DNR conducted weekly tests Memorial Day through Labor day, and 39 state park beaches had at least one week during the summer where toxin levels were high enough to trigger a warning. They reported a total of 118 advisories over the summer, an increase from the 79 advisories issued in 2019, according to a Cedar Rapids Gazette article.
E. Coli, which indicates the presence of feces in the water, was responsible for most of the warnings. However, elevated levels of microcystins, which caused 12 advisories, can lead to a range of health problems in people exposed to them. These include gastroenteritis, allergic reactions and potentially life-threatening liver damage. Microcystins are produced by certain types of freshwater blue-green algae.
Studies have shown that much of the bacteria and toxins causing the warnings come from manure runoff and contaminates from nearby fields. Sandy beaches also tend to have higher levels of bacteria from manure from geese and other animals. Higher levels of toxic algae blooms, however, can have a variety of causes. Weather, temperature, nutrient availability and other environmental stressors are all factors, according to Dan Kendall, and environmental specialist in charge of the beach monitoring program.
The DNR’s Lake Restoration Program has plans to begin reducing bacteria in some of Iowa’s lakes that have been most heavily affected and continue testing each summer to monitor toxin levels.
The Iowa Soybean Association (ISA) received the U.S. Water Alliance 2020 U.S. Water Prize.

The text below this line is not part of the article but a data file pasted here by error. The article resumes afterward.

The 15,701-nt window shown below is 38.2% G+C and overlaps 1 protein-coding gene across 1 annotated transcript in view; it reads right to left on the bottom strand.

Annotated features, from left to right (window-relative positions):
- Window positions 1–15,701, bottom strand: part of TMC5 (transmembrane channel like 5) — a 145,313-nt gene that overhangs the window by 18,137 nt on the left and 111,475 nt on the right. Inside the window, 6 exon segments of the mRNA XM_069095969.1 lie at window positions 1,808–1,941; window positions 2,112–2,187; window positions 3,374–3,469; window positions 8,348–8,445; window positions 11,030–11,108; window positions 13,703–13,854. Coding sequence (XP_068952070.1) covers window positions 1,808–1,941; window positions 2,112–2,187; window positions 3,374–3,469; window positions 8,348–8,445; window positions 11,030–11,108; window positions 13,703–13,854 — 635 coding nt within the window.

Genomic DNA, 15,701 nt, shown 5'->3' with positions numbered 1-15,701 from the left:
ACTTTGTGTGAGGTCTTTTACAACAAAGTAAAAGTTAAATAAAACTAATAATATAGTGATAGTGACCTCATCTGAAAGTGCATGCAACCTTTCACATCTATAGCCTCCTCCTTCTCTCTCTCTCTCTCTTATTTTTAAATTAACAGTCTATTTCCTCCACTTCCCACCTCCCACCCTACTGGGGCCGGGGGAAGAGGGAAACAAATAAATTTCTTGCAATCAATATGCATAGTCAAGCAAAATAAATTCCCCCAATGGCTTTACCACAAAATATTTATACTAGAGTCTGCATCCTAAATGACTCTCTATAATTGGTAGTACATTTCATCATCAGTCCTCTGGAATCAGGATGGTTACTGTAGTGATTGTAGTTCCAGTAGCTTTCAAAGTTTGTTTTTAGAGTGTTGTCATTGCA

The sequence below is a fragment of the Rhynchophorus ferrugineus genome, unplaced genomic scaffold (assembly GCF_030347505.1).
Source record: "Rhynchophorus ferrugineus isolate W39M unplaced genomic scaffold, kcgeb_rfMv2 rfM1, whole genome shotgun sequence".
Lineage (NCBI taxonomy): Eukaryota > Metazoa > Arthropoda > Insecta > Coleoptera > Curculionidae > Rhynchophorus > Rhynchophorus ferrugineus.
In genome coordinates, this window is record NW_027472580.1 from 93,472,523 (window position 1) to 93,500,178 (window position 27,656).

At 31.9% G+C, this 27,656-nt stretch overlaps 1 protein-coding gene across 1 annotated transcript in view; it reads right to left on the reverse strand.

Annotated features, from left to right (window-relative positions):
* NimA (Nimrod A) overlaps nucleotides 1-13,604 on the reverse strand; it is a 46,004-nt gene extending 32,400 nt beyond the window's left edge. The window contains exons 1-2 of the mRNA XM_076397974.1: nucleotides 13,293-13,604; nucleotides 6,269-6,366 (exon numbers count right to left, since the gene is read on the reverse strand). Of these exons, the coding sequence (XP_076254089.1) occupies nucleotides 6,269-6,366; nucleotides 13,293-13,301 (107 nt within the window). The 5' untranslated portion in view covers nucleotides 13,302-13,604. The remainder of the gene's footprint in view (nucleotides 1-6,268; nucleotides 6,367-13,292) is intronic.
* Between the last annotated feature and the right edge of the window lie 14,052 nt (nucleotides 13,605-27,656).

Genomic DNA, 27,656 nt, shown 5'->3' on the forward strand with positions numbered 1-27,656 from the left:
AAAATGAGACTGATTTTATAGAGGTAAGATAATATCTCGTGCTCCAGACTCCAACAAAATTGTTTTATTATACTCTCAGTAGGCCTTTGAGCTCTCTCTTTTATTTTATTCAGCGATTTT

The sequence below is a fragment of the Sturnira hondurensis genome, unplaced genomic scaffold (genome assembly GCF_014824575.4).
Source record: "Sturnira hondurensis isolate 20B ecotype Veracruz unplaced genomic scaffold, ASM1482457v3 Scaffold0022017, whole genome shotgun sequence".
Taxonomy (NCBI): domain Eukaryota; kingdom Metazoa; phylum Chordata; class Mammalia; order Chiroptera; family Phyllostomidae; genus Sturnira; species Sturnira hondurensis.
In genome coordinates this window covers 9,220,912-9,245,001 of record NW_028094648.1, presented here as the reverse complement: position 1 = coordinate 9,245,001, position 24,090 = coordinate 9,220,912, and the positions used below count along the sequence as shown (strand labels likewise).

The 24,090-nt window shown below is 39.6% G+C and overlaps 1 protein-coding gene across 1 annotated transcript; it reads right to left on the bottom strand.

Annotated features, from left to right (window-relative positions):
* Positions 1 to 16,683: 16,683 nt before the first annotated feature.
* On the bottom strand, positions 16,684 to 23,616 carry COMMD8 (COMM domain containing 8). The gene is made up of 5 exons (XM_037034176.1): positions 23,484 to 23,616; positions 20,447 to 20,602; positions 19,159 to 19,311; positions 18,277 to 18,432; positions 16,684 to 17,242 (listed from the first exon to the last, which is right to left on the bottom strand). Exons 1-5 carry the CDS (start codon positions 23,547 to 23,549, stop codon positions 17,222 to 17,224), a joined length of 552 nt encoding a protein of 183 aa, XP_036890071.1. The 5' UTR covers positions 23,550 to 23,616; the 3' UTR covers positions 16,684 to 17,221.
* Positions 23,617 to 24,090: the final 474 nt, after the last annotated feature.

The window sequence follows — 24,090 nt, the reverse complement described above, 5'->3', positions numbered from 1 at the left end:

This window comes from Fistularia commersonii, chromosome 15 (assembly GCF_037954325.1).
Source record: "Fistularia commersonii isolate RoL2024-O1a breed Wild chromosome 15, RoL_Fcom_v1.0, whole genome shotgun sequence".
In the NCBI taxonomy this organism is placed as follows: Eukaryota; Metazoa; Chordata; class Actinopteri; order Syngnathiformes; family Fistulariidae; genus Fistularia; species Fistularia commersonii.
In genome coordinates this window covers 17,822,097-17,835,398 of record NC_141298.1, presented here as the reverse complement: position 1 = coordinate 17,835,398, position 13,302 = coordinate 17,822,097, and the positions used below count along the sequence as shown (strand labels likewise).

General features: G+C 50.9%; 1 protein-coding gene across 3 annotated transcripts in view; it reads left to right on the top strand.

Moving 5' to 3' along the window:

The U.S. Water Alliance selected ISA for its solutions that benefit both farmers and the environment. ISA promotes farming practices that help build stronger soils and achieve cleaner water, and the ISA Center for Farming Innovation conducts watershed analyses to help find solutions, according to a KIWAradio article.
Agricultural runoff is the leading source of pollutants in Iowa’s lakes and waterways. Agricultural activities that cause non-point source pollution include plowing too often or at the wrong time, and the improper application of pesticides, irrigation water and fertilizer, according to the EPA. ISA works to educate Iowa farmers about these issues and help them switch to more sustainable practices.
“A special thank you goes out to our farmers leaders who provide oversight and guidance in these efforts,” said Roger Wolf, ISA director of innovation and integrated solutions. “And, of course, our farmer champions and participants in these water quality initiatives. We are unable to do this work without your participation and engagement.”